I found an internet ad for 6/3 with ground metal clad.
I guess this cable uses metal-clad as ground.
Is this a safe way to wire 14-50 outlets?
If I chose to use this cable, I guess I have to connect a wire from the ground terminal of 14-50 to metal clad???
Short answer: yes it should be good cable for 14-50 outlet.
6/3 with ground means there are 4 wires inside the cable. 6/2 would be 2 conductors plus a ground. 6 AWG copper is rule of thumb rated to 60amp (long runs over 200ft you might have to derate the cable and go for next size up) For a 50Amp plug it's slightly oversized if copper unless you wanted the larger size for future proofing or long run or other issues. Just make sure it's copper and not aluminum since most receptacles are not designed for aluminum wire and remember the rating for aluminum at #6 is different and wouldn't handle as much currant as the copper version.
Metal clad is a generic armoured cable.
The armour is NOT used as a ground though it should be bonded to the electrical panel and outlet box through the connector used to enter the box. It should have a dedicated bare ground wire in the bundle already. I never really figured out why electrical wire says 3 wire when there are really 4 when you include the ground. It's like they forgot about the ground wire which I can understand makes things confusing.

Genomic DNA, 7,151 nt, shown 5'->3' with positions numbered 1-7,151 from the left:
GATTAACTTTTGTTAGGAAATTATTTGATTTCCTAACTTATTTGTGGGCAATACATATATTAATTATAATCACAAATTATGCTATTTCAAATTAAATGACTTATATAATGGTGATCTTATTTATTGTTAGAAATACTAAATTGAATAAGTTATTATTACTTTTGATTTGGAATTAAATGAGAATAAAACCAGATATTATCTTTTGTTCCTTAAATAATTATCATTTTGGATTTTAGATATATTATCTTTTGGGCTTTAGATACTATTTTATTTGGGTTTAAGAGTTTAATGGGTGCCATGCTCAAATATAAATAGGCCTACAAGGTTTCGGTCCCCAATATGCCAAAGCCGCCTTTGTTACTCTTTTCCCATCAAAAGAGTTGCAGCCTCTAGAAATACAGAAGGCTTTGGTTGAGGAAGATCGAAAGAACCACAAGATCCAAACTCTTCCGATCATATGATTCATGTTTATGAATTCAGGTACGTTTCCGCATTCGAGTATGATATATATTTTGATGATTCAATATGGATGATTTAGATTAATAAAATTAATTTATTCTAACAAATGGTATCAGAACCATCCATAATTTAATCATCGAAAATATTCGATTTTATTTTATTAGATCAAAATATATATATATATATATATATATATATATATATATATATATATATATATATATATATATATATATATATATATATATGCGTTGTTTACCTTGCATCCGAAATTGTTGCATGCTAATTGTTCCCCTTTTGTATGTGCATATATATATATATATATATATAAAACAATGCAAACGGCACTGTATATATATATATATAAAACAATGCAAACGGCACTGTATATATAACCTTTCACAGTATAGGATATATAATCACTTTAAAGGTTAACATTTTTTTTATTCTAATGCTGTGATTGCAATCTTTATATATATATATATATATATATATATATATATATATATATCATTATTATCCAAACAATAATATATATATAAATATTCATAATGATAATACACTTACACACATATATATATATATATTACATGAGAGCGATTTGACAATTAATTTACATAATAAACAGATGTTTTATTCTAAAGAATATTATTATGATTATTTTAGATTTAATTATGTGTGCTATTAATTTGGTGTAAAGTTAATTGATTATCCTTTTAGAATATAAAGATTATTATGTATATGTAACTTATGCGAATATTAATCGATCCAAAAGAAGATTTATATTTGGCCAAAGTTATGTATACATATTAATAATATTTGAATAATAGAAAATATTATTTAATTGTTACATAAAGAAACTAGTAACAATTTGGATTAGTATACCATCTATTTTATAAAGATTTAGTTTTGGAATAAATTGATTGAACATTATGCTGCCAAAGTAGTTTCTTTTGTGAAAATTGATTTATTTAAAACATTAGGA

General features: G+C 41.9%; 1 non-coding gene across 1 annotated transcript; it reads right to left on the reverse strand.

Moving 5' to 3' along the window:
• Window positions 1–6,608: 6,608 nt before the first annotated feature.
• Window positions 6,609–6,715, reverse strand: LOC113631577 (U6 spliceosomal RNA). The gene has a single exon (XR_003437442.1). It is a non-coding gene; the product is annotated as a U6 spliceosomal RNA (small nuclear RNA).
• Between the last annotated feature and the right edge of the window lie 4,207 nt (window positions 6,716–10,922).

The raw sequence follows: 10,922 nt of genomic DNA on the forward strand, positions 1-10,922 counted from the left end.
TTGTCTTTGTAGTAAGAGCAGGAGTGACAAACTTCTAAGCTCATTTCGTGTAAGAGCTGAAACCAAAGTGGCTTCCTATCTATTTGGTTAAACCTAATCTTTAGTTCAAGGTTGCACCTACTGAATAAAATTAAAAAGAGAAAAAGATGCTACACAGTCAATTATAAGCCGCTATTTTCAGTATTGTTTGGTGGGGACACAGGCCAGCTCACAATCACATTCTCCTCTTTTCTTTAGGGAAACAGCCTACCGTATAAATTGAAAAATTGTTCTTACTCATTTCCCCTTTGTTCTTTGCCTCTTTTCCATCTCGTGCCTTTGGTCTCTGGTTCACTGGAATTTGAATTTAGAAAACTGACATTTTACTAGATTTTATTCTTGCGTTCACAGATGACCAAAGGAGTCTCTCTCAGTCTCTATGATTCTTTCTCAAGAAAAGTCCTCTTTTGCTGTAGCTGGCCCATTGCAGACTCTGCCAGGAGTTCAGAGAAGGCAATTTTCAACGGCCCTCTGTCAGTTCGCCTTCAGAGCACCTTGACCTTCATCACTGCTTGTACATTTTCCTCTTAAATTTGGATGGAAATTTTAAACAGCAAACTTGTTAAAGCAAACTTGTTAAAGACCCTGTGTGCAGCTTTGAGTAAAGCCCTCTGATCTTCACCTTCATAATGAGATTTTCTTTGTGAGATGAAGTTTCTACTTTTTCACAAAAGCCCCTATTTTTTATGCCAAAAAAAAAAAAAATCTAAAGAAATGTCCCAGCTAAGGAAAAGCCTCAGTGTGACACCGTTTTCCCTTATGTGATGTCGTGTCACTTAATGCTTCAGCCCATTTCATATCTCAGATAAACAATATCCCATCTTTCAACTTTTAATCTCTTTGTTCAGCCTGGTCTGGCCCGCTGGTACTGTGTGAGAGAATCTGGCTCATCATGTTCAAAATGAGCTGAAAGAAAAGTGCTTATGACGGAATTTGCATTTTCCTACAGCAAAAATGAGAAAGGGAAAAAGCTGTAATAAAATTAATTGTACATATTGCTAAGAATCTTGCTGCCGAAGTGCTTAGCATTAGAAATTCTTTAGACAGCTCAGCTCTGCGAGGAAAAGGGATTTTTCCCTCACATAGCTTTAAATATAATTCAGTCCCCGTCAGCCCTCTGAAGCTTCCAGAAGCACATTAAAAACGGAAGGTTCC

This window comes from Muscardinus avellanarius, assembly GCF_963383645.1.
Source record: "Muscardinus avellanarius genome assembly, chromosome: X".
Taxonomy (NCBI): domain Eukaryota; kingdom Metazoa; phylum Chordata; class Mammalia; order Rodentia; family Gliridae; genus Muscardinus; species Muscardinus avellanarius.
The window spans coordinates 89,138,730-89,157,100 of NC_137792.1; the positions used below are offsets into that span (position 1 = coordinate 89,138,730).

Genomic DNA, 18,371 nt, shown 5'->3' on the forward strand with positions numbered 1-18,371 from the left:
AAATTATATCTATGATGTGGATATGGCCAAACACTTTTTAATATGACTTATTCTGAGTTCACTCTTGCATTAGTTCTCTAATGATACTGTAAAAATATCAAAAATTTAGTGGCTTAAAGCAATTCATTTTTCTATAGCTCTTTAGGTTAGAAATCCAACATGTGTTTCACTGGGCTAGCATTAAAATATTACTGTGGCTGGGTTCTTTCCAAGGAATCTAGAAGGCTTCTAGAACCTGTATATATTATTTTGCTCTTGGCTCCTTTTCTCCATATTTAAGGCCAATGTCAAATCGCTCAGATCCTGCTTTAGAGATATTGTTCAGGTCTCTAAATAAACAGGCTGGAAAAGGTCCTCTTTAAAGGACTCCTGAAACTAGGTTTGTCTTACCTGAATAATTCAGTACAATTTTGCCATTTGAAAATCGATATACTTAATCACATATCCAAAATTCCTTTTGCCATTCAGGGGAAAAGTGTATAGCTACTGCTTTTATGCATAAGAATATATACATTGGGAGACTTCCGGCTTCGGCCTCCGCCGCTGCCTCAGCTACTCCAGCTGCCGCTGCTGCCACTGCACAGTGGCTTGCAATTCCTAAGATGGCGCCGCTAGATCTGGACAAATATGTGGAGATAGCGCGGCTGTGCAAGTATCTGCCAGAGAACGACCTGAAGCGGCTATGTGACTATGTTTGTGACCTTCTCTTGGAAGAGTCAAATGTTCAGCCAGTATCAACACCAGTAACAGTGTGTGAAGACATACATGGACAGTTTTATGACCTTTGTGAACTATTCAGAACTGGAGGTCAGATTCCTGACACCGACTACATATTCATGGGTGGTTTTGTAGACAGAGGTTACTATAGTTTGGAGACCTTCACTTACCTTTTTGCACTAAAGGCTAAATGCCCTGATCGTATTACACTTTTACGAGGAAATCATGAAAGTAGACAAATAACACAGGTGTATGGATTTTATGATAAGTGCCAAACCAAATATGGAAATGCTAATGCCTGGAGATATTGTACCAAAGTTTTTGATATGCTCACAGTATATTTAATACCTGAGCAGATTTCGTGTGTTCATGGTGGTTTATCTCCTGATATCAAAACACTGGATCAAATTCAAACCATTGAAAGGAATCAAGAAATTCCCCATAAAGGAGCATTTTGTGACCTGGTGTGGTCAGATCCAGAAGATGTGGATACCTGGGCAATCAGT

Metal Clad is very similar to TECK cable (very popular in Canada)
The difference is the inner cables in TECK cable have another inner PVC layer of insulation between the bundle of cables and the armour and an outer PVC jacket over the armour too. Standard metal clad cable has a paper and/or thin plastic layer covering between the wire bundle inside and the armour layer, but it's not a full jacket insulation. (needed to keep the cables from rubbing on the armour). Because TECK has that extra insulation it's a bit more durable and reliable in certain extreme conditions. This type of cable was originally developed for gold mining at the TECK gold mine which is how it got that name it can be configured for hazardous location use with proper connectors and installation techniques but is still popular for residential use as it can basically go anywhere and replace a need for conduit.
Your alternative would be to run conduit and pull in the required individual conductors and ground wire through the tube and for a lot of cases this is better for a more permanent install. TECK is expensive, the connectors are expensive, and some people do not like the look of exposed TECK / MC wire if run on the surface. Conduit can be labour intensive and require skill to install though.
Yes this is safe to wire 14-50 outlets. In fact metal clad is a very good use case. If you need it in or through a wet location then you have to check if the specific cable is designed for wet.
The outer PVC jacket is optional in metal clad. MC is kind of a generic term. TECK is a very specific version of an armoured cable with specific required features (outer PVC, armour, inner PVC)
MC cable can have copper or aluminum conductors, it can have paper or plastic between the cable and armour, the insulation on the cable is usually one of THHN or THWN and the ground can be bare or insulated so you would have to look at the specific spec sheet of the metal clad cable you are buying to know how it was made.